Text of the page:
The psychedelic ‘Open Your Eyes’ scene
The mind-bending fight within the mirror dimension

5. Skinny and Old Steve Rogers (Captain America: The First Avenger/Avengers: Endgame)

Similarly, Steve Rogers also demonstrates some impressive CGI on two specific occasions. The first is during the original Captain America: The First Avenger movie.. For the majority of the movie, Chris Evans had to play the role of Captain America, a buff, enhanced super soldier, yet the movie still had to show skinny Steve Rogers at the beginning of the film. How did they do this? Well, originally, a body double was hired and a head replacement was tried but it was quickly discovered that it wouldn’t work for some sequences.

“Chris moves in such a unique way; he doesn’t move like anybody else. The body double could not move like him. As hard as he tried to watch Chris and duplicate the movements, it just wasn’t the same.”

The film’s director Joe Johnston on making Steve Rogers skinny (via Reuters)

Instead, the filmmakers essentially removed parts of Evans’ body and used a shrinking technique to make what they call ‘Skinny Steve’. Another example of some impressive CGI on Evans is at the end of Avengers: Endgame when Steve travels back to the 1940s and returns in the present time as an old man. Unlike de-aging, with digital aging, there is no media reference, meaning that lots of experimentation was required to get the best look. Eventually, the team decided on prosthetics for Evans’ neck and the rest of his face would be aged digitally with the help of an older double, Patrick Goldman. You can see some examples of these in the slideshow above.

6. Young Nick Fury (Captain Marvel)

In Captain Marvel, fans were greeted with an appearance of young and eye-patchless Nick Fury during the 1990s when the film is set. Samuel L. Jackson looked utterly convincing as a younger version of his character first portrayed way back in 2008’s Iron Man. It is truly impressive that a film set in the past was able to include present-day characters, and it wouldn’t have been possible without the conclusive work of the VFX studio Lola Visual Effects.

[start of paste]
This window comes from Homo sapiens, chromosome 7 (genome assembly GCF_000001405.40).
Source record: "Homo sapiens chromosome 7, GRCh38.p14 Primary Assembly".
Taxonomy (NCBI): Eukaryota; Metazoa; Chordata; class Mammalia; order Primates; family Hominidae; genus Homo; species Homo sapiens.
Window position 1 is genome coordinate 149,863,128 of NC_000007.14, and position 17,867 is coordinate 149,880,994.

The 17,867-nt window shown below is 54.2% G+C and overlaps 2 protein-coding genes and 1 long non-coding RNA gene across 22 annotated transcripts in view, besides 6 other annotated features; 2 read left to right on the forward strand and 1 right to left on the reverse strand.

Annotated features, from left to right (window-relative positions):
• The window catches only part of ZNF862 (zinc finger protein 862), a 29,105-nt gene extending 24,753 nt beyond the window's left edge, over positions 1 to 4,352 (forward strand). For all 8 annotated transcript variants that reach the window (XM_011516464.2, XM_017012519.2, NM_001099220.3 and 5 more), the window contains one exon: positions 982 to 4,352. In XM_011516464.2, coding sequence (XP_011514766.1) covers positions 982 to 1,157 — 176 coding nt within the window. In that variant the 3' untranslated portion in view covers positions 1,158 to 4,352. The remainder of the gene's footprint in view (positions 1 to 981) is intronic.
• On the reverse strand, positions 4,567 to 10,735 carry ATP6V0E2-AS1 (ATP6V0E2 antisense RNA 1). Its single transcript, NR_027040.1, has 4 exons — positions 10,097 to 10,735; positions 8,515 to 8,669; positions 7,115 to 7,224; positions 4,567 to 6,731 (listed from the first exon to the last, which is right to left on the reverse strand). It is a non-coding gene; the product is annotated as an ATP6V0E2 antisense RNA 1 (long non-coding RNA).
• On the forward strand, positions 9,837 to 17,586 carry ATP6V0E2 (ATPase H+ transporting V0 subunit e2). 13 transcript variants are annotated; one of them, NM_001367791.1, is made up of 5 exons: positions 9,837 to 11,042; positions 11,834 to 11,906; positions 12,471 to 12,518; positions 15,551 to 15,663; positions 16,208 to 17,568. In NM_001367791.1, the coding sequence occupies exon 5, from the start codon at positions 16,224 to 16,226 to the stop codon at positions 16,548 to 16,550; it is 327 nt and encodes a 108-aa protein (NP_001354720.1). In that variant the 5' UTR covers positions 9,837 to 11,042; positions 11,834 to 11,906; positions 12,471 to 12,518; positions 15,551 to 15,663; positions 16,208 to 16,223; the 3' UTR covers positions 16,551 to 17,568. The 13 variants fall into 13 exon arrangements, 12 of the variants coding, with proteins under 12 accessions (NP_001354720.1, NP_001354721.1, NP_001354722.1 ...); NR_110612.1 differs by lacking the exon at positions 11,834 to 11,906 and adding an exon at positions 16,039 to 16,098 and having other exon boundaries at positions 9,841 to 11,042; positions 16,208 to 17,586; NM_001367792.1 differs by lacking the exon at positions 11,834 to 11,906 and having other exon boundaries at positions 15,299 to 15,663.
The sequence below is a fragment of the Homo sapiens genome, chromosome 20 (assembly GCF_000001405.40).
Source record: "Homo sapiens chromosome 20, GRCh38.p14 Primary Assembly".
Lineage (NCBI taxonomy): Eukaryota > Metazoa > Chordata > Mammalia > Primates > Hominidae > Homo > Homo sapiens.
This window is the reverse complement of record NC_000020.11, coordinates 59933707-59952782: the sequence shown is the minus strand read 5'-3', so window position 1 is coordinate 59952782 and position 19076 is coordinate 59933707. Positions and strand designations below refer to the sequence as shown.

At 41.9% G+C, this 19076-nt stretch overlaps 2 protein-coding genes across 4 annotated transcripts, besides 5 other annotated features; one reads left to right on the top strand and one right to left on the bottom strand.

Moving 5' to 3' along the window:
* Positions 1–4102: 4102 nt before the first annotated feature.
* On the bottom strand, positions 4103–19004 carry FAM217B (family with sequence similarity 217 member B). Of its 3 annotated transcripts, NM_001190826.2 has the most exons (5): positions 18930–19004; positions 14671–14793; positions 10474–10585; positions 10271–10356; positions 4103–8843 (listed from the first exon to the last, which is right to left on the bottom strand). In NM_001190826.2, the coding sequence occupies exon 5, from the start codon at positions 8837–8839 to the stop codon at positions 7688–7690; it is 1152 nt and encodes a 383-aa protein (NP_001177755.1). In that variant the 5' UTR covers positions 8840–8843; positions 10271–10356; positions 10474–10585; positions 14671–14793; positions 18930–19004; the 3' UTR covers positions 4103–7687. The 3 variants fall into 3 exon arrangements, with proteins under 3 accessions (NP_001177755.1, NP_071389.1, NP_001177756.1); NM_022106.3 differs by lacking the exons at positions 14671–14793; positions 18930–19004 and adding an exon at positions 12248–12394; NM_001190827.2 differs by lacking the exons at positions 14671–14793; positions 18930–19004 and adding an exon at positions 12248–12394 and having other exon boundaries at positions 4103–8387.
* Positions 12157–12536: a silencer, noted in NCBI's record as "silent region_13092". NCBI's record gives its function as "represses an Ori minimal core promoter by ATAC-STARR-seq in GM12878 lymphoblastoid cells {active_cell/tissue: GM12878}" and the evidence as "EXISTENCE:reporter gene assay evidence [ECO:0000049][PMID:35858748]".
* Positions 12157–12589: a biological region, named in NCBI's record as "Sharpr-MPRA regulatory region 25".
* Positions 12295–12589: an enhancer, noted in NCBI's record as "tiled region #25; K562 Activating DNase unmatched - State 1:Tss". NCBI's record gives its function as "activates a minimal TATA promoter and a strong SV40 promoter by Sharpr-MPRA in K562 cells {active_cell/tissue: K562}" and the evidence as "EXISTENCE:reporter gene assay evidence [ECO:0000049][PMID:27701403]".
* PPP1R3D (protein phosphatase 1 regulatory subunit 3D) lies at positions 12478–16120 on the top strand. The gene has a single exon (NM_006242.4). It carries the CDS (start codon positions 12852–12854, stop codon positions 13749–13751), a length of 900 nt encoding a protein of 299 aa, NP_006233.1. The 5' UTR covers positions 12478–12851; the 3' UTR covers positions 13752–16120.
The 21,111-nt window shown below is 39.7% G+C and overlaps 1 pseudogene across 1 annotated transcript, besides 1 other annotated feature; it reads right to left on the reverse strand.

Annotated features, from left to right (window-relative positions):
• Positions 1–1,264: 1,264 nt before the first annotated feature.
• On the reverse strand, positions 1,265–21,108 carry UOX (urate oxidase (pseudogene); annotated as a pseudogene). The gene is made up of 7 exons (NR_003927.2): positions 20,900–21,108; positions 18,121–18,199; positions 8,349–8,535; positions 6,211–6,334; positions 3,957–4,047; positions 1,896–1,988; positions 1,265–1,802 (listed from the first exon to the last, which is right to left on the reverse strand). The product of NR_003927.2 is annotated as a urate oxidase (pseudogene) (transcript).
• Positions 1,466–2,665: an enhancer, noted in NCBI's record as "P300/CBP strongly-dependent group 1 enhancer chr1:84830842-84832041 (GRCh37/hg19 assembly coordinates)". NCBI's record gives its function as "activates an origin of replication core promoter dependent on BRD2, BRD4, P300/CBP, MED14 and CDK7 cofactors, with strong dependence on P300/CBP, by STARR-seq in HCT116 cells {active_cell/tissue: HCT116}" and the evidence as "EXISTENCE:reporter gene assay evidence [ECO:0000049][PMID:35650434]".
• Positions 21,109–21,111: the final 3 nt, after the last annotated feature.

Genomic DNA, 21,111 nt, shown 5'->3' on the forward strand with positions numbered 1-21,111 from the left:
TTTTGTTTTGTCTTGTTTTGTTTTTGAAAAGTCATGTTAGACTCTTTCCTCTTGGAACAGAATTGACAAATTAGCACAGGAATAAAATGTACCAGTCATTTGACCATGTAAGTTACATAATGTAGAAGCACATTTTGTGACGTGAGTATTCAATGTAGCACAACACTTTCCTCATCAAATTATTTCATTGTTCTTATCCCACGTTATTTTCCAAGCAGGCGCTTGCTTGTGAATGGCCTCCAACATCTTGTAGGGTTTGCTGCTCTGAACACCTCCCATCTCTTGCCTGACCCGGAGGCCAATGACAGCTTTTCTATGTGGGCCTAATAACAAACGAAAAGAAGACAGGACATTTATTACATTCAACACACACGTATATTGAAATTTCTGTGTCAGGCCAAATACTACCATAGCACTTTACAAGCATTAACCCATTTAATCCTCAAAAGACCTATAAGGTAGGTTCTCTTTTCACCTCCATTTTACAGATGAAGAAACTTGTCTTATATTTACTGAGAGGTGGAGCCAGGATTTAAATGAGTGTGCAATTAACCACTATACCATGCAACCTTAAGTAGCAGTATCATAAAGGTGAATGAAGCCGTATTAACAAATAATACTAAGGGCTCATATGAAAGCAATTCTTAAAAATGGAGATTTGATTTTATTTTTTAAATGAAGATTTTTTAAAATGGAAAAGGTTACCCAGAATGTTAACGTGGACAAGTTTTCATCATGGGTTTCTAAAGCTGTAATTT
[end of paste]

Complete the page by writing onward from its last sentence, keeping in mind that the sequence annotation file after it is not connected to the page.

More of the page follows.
“The thing I said to the gang at the beginning is from that first shot you see of Sam, you’ll go ‘Woah! Young Sam!’ But my intention was after that, nobody thinks about it. And hopefully that’s what we’ve achieved if we’ve done our job right, and that the audience never questions it and doesn’t even consider it.”

Christopher Townsend, Marvel’s visual effects supervisor on Captain Marvel (via The Wrap)

Lola definitely achieved their goal, and the digitally altered co-star’s appearances were as seamless as if Jackson had travelled forward in time. Comparing old pictures of Jackson to his portrayal in Captain Marvel warrants a fair measure of admiration, due to the near-identical faces.

Samuel L. Jackson in 1995 vs his deaged character in Captain Marvel (set in 1995)

7. Endgame Final Battle (Avengers: Endgame)

Avengers: Endgame. One of the most anticipated movie releases ever, tying up the cinematic universe of a lifetime. As the final battle scene rolls around, tensions rise. Audience reactions are far and few between, muted, all eyes glued to the screen as the original 3 Avengers face off against Thanos. Like me, if you were watching this in the cinema, you’ll remember the sheer anticipation as the film began rolling towards its conclusion. Accompanied by a haunting, but soon to be awe-inspiring score by Alan Silvestri, you watch what is essentially every single MCU character ever visualised materialise into one scene, with the aid of Doctor Strange’s portals. Even the concept of it sounds incredulous; hundreds, if not thousands of characters all in one scene? At the beginning, it was just the original actors on a green screen set with the entire environment composited in around them. As all the other characters started appearing however, things started to get a little more complicated. The scene involved the CG crater, fire, smoke, atmosphere, embers, dust, ash and then the complex effects simulation of the portals. All of Thanos’ army was computer-generated, and the shot of Giant Man punching the Leviathan is entirely CG, before it transitions back to real shots of the Avengers’ army. There are so many complex elements and little visual details that all came together for this shot, and it really made a great ending battle to bring this movie, and the vast sagas of the MCU, to a conclusion. You can watch the full scene below.

What do you think of the CGI used in Marvel films? Let us know over on Twitter or Instagram, and be sure to download the Kernel App to track the latest movie releases.